As you can see, the picture is not that great because of the poor light conditions. I’ve come to realize that the more professional cameras are more forgiving of adverse light conditions and poor photographers while the cheaper ones or like the one with the iPhone produce great pictures under a limited range of lighting conditions.
Hardly had the first storm abated than the second storm hit. This one came with far greater expectations than the first. A cold front from Alaska was bringing brrrr! temperatures. Snow was expected, snow so rarely seen in this part of the world. The excitement built up so much that a website called IsItSnowingInSFYet.com sprang up. The local paper carried the headlines:
“‘Coldest storm of season’ hits Bay Area; snowball fights in San Jose
Sure enough, the temperatures dropped to record busting lows. Oakland and San Francisco Airport had their lowest temperatures recorded for the month (34 and 35 degrees Farenheit, I know nothing Arctic, but hey, this is Silicon Valley). Nearby Mountain View and San Francisco had temperatures that tied with the existing record. But no snow came. The local paper this time said: “The much-ballyhooed Great Blizzard of 2011 was more like the Great Fizzle.”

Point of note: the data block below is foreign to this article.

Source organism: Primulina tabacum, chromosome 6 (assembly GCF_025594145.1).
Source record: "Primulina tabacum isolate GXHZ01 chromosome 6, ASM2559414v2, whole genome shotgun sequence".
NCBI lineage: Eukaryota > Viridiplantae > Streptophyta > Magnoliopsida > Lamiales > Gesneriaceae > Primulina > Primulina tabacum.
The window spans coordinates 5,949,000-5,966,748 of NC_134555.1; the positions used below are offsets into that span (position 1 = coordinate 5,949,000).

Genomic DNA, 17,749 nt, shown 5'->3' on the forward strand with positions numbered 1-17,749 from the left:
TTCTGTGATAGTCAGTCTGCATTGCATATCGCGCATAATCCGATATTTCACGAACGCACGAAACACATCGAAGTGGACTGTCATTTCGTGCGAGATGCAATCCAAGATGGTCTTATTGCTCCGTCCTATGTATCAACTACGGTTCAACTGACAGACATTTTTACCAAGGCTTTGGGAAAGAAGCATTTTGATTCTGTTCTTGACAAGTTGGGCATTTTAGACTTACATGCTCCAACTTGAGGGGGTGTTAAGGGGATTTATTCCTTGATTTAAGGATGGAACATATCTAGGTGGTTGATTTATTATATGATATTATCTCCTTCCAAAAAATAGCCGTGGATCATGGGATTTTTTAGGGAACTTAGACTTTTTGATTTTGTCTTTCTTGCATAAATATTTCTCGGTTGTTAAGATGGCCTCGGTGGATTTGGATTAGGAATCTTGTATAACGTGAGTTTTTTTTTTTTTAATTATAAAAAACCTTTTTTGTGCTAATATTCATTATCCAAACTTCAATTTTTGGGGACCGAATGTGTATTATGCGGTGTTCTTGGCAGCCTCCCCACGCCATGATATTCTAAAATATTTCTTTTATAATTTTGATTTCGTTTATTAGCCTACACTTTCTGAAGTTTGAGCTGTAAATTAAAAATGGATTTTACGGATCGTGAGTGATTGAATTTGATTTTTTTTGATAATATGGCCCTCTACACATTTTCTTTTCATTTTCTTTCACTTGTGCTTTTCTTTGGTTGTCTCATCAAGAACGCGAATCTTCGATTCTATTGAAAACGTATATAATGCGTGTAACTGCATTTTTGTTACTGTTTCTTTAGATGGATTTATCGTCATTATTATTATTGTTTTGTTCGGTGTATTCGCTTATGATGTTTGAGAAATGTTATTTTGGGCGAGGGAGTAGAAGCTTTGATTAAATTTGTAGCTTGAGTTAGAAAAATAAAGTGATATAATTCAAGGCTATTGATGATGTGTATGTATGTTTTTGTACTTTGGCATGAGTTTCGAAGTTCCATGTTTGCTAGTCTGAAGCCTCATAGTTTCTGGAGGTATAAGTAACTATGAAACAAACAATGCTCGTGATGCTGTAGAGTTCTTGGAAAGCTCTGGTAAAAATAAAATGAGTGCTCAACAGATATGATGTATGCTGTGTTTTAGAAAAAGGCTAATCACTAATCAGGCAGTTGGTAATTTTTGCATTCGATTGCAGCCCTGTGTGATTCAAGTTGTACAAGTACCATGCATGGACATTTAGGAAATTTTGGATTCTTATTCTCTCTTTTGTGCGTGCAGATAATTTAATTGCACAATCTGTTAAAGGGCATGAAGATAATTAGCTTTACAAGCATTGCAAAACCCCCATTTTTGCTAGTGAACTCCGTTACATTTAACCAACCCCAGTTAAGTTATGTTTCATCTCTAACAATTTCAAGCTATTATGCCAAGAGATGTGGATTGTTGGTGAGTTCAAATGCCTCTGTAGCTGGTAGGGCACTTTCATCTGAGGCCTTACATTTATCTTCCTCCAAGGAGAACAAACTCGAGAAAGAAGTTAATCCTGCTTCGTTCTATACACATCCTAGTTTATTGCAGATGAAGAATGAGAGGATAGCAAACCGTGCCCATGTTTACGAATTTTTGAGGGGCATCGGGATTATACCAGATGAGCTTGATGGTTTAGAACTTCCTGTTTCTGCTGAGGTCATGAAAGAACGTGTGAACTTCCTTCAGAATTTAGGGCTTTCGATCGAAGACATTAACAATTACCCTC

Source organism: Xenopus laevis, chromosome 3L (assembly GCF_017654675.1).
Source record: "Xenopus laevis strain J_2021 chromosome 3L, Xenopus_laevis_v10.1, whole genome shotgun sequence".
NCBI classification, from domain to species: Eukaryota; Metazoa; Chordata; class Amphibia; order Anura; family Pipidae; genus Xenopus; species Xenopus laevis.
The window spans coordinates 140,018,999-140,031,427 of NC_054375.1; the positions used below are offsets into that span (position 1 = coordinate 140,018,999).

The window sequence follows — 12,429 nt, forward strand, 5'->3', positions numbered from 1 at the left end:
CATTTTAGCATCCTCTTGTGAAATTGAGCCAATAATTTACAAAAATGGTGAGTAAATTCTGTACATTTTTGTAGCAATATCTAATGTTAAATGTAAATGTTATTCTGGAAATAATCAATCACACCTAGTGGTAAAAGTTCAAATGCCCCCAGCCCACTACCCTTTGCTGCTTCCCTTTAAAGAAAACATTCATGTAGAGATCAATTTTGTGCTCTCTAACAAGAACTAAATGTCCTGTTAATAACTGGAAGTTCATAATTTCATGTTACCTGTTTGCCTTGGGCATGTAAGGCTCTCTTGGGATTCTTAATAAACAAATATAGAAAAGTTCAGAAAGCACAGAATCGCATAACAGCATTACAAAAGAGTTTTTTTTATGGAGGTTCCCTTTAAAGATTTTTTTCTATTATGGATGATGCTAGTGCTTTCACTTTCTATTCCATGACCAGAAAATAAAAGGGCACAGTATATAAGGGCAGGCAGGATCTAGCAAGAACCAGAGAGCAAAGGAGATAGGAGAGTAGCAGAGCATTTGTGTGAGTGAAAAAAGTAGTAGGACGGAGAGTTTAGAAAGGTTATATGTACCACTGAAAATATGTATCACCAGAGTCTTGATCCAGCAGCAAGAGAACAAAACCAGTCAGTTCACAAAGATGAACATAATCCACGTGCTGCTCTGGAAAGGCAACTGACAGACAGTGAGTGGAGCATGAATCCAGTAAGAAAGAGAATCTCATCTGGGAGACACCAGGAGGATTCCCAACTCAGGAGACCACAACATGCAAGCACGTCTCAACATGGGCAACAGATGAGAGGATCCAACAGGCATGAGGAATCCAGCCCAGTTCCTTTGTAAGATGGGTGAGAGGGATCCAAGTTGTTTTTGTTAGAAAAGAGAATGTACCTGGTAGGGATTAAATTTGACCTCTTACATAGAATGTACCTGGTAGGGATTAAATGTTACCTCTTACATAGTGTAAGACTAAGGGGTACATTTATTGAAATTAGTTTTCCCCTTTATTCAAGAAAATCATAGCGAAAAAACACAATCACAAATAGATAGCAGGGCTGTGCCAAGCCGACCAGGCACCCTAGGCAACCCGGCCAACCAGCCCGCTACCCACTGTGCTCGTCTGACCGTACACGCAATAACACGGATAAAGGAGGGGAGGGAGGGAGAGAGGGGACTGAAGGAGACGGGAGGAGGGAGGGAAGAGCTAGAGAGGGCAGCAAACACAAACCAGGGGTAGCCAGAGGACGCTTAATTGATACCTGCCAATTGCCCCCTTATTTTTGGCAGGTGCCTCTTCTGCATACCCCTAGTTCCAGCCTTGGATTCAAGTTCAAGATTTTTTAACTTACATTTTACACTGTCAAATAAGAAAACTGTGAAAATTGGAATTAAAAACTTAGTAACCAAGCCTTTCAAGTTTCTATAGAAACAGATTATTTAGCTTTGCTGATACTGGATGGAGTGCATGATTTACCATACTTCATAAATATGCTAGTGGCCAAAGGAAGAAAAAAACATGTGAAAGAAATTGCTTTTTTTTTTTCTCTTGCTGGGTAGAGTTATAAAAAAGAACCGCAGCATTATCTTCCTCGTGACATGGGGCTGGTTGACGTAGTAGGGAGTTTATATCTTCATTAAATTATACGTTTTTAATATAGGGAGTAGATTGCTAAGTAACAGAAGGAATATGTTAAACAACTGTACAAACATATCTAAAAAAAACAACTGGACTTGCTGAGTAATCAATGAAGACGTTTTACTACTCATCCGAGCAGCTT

But catching a break in the rain on a slow work day, I went for a trot on Friday morning. It was quite cold, but after a mile or so, I had warmed up enough to not notice it. I wanted to see Stevens Creek in spate.
The creek was a roar compared to its usual silent flow. In places where the path descended to the level of the creek, the creek looked like it’d overflow. The creek was a rich, chocolate milkshake brown, frothing white as it tumbled over rocks and sudden changes in gradient.
The second picture above is another image shot with the HDR app.
As I ran down the trail, my mind raced over some news that I had been browsing in the past few days. The East Coast of the US had been hit with one of the worst storms in its recorded history, Australia had suffered devastating floods. I remembered that my friend at the non-profit that I work with had titled an essay on how weather is affected by global warming as: “How the 100 Year Flood Became An Annual Event”. If that sounds too dramatic, NYT blogged back in 2007 that:
“Floods that happen every 100 years could come as often as every 10 years by the end of this century, Long Island lobsters will disappear and New York apples will be just a memory if nothing is done to reduce greenhouse gas emissions, according to a new report by the Union of Concerned Scientists.“
2010 tied with 2005 as the warmest year in recorded history (since record keeping began in 1887). The weather all of last year was quite irregular. So what, you say ? Here is a chart put out by the BBC on world food prices:
According to the article, titled “Q&A: Why food prices and fuel costs are going up“:
“… in 2010, severe weather in some of the world’s biggest food exporting countries damaged supplies.
That has helped to push food prices almost 20% higher than a year earlier, according to the FAO. (The 2010 figure was slightly below the annual measure for 2008 as a whole.)
Flooding hit the planting season in Canada, and destroyed crops of wheat and sugar cane in Australia.
In addition, drought and fires devastated harvests of wheat and other grains in Russia and the surrounding region during the summer, prompting Russia to ban exports.